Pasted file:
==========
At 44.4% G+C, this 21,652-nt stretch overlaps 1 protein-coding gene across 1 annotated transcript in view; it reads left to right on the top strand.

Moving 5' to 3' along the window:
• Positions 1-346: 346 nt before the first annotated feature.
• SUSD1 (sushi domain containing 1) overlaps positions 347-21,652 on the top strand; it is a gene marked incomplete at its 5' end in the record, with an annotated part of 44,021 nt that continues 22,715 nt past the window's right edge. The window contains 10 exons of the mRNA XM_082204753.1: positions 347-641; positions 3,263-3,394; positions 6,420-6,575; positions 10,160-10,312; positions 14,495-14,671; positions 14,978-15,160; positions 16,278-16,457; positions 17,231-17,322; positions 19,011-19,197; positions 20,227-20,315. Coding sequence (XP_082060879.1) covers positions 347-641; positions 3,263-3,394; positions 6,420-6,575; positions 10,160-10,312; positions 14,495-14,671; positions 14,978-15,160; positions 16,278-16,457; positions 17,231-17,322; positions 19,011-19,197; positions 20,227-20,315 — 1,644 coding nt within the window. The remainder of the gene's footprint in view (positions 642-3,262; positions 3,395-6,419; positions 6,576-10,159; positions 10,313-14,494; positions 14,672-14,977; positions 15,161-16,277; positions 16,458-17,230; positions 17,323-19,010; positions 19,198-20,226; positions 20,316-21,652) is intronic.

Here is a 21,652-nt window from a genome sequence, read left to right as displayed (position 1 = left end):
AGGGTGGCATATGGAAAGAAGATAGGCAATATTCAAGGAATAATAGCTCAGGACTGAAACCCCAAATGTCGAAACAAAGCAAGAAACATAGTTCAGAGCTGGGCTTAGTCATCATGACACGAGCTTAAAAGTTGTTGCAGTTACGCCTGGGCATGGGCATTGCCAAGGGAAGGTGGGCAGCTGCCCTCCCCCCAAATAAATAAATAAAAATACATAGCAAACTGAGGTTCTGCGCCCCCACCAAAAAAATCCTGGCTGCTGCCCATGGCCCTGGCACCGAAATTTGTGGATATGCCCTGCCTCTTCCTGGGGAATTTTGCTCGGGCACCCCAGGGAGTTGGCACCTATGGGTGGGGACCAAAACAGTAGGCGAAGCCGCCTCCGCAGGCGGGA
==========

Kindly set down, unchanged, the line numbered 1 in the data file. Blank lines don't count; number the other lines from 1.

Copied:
At 44.4% G+C, this 21,652-nt stretch overlaps 1 protein-coding gene across 1 annotated transcript in view; it reads left to right on the top strand.